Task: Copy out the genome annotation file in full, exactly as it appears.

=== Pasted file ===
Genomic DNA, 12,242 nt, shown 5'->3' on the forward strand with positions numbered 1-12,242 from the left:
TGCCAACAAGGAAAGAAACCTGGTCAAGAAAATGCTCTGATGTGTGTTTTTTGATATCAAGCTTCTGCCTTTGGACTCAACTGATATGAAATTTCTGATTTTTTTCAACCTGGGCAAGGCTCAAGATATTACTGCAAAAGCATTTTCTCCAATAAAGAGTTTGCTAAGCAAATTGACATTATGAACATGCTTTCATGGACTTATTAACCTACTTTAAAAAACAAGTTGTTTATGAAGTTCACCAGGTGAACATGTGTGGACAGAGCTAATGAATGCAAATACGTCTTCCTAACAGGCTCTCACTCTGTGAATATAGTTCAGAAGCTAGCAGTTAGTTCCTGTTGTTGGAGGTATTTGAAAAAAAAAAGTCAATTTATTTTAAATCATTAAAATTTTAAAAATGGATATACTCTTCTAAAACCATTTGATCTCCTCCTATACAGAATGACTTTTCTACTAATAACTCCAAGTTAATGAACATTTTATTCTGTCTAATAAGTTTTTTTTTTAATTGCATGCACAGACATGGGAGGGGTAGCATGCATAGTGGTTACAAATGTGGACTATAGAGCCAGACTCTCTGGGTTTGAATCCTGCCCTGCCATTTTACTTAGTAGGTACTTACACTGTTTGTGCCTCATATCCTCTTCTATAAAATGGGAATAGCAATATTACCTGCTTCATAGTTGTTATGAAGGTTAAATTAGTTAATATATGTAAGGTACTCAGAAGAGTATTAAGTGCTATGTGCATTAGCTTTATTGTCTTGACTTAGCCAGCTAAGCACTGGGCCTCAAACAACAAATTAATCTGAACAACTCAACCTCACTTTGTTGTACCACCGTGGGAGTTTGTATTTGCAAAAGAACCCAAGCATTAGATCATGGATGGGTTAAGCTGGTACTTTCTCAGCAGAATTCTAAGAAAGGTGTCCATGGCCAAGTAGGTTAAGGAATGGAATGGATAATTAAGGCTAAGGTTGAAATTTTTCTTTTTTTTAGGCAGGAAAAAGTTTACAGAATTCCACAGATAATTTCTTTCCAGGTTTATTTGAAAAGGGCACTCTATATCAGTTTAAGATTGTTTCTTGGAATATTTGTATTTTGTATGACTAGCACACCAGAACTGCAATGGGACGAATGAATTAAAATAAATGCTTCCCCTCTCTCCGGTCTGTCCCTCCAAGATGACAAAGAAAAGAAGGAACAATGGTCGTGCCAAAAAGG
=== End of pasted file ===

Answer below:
Genomic DNA, 12,242 nt, shown 5'->3' on the forward strand with positions numbered 1-12,242 from the left:
TGCCAACAAGGAAAGAAACCTGGTCAAGAAAATGCTCTGATGTGTGTTTTTTGATATCAAGCTTCTGCCTTTGGACTCAACTGATATGAAATTTCTGATTTTTTTCAACCTGGGCAAGGCTCAAGATATTACTGCAAAAGCATTTTCTCCAATAAAGAGTTTGCTAAGCAAATTGACATTATGAACATGCTTTCATGGACTTATTAACCTACTTTAAAAAACAAGTTGTTTATGAAGTTCACCAGGTGAACATGTGTGGACAGAGCTAATGAATGCAAATACGTCTTCCTAACAGGCTCTCACTCTGTGAATATAGTTCAGAAGCTAGCAGTTAGTTCCTGTTGTTGGAGGTATTTGAAAAAAAAAAGTCAATTTATTTTAAATCATTAAAATTTTAAAAATGGATATACTCTTCTAAAACCATTTGATCTCCTCCTATACAGAATGACTTTTCTACTAATAACTCCAAGTTAATGAACATTTTATTCTGTCTAATAAGTTTTTTTTTTAATTGCATGCACAGACATGGGAGGGGTAGCATGCATAGTGGTTACAAATGTGGACTATAGAGCCAGACTCTCTGGGTTTGAATCCTGCCCTGCCATTTTACTTAGTAGGTACTTACACTGTTTGTGCCTCATATCCTCTTCTATAAAATGGGAATAGCAATATTACCTGCTTCATAGTTGTTATGAAGGTTAAATTAGTTAATATATGTAAGGTACTCAGAAGAGTATTAAGTGCTATGTGCATTAGCTTTATTGTCTTGACTTAGCCAGCTAAGCACTGGGCCTCAAACAACAAATTAATCTGAACAACTCAACCTCACTTTGTTGTACCACCGTGGGAGTTTGTATTTGCAAAAGAACCCAAGCATTAGATCATGGATGGGTTAAGCTGGTACTTTCTCAGCAGAATTCTAAGAAAGGTGTCCATGGCCAAGTAGGTTAAGGAATGGAATGGATAATTAAGGCTAAGGTTGAAATTTTTCTTTTTTTTAGGCAGGAAAAAGTTTACAGAATTCCACAGATAATTTCTTTCCAGGTTTATTTGAAAAGGGCACTCTATATCAGTTTAAGATTGTTTCTTGGAATATTTGTATTTTGTATGACTAGCACACCAGAACTGCAATGGGACGAATGAATTAAAATAAATGCTTCCCCTCTCTCCGGTCTGTCCCTCCAAGATGACAAAGAAAAGAAGGAACAATGGTCGTGCCAAAAAGG